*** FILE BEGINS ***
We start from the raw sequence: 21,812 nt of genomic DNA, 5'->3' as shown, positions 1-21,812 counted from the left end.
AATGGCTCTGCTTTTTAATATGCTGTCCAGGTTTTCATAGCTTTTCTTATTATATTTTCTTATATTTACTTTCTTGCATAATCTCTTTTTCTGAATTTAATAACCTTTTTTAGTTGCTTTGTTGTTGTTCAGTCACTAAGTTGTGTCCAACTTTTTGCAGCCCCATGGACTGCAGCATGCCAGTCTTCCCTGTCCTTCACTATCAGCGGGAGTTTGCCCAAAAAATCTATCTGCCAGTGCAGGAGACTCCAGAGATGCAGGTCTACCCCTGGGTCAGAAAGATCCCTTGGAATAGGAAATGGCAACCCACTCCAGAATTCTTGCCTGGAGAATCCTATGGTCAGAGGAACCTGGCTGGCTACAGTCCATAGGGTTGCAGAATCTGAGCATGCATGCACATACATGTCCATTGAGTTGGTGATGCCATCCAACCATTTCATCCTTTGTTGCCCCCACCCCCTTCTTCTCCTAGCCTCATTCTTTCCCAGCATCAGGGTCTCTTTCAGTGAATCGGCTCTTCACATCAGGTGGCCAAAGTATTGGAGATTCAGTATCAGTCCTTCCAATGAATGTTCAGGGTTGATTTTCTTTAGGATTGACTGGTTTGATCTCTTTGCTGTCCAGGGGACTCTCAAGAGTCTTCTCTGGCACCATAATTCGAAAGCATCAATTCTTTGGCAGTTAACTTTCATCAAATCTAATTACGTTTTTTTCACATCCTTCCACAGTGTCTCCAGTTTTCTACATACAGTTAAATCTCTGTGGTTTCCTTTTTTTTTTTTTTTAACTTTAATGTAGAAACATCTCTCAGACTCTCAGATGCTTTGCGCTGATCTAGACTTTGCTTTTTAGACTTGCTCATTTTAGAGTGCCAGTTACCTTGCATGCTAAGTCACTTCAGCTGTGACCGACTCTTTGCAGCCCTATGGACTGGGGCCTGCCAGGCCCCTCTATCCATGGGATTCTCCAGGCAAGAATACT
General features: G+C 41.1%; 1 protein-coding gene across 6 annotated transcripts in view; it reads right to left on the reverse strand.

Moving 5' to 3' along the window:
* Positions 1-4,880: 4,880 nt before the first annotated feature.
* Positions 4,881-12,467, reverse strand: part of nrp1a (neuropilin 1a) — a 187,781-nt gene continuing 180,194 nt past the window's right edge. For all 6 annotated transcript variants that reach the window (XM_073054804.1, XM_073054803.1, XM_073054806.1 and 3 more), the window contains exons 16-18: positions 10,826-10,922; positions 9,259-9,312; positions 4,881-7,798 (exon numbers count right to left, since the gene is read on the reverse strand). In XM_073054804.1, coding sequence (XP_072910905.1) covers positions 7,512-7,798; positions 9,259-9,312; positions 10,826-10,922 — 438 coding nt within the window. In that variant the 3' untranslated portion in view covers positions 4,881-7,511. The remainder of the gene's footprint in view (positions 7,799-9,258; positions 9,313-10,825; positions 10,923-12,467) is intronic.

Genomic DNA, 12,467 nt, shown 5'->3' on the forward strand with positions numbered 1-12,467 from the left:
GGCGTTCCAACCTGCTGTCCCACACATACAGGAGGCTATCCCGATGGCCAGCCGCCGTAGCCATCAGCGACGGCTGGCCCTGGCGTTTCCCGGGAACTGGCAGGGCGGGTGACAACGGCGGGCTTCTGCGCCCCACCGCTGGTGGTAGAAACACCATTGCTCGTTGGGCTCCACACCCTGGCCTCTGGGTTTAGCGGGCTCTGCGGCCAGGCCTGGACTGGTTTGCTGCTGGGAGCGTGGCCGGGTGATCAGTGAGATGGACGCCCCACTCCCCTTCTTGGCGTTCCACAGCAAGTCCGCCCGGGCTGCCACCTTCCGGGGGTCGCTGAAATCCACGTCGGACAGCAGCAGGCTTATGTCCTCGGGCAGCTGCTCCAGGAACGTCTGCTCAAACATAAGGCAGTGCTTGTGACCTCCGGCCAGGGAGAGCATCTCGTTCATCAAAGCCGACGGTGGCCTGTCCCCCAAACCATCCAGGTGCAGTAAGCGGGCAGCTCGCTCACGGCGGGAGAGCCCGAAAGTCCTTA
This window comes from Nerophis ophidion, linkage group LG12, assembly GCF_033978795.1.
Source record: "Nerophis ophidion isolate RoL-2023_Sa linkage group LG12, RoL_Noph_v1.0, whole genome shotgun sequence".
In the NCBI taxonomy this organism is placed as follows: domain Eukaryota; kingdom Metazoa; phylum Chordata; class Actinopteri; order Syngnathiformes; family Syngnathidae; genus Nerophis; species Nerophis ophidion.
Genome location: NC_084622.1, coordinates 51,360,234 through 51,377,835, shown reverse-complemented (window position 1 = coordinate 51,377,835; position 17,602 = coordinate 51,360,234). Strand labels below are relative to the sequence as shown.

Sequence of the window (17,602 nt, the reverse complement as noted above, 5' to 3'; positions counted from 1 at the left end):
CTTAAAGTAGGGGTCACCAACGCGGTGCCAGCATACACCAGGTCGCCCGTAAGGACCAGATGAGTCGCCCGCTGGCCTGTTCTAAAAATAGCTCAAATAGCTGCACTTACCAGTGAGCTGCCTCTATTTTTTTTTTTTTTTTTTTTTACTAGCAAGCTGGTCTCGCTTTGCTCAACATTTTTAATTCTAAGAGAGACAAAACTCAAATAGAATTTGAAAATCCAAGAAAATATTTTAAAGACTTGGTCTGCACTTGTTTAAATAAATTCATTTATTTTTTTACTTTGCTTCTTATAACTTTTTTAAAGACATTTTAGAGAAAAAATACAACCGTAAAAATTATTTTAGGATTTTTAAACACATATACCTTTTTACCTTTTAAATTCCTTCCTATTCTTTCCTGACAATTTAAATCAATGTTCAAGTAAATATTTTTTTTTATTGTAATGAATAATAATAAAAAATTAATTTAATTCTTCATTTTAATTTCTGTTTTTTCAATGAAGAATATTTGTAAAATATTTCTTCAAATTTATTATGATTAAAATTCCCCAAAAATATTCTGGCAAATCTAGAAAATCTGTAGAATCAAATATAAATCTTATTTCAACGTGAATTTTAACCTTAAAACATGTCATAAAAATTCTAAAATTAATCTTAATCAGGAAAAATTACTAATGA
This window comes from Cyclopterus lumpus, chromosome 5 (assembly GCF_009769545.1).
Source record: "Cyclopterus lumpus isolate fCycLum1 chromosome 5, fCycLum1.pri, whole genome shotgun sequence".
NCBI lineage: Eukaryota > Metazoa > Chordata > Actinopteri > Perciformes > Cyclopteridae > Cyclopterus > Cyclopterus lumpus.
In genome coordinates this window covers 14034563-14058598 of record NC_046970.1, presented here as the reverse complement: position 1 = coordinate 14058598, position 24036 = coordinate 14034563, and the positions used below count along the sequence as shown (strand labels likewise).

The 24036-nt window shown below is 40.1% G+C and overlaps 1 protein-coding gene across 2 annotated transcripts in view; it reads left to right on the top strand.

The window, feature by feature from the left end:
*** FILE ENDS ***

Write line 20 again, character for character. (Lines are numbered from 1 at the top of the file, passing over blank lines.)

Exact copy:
The window, feature by feature from the left end: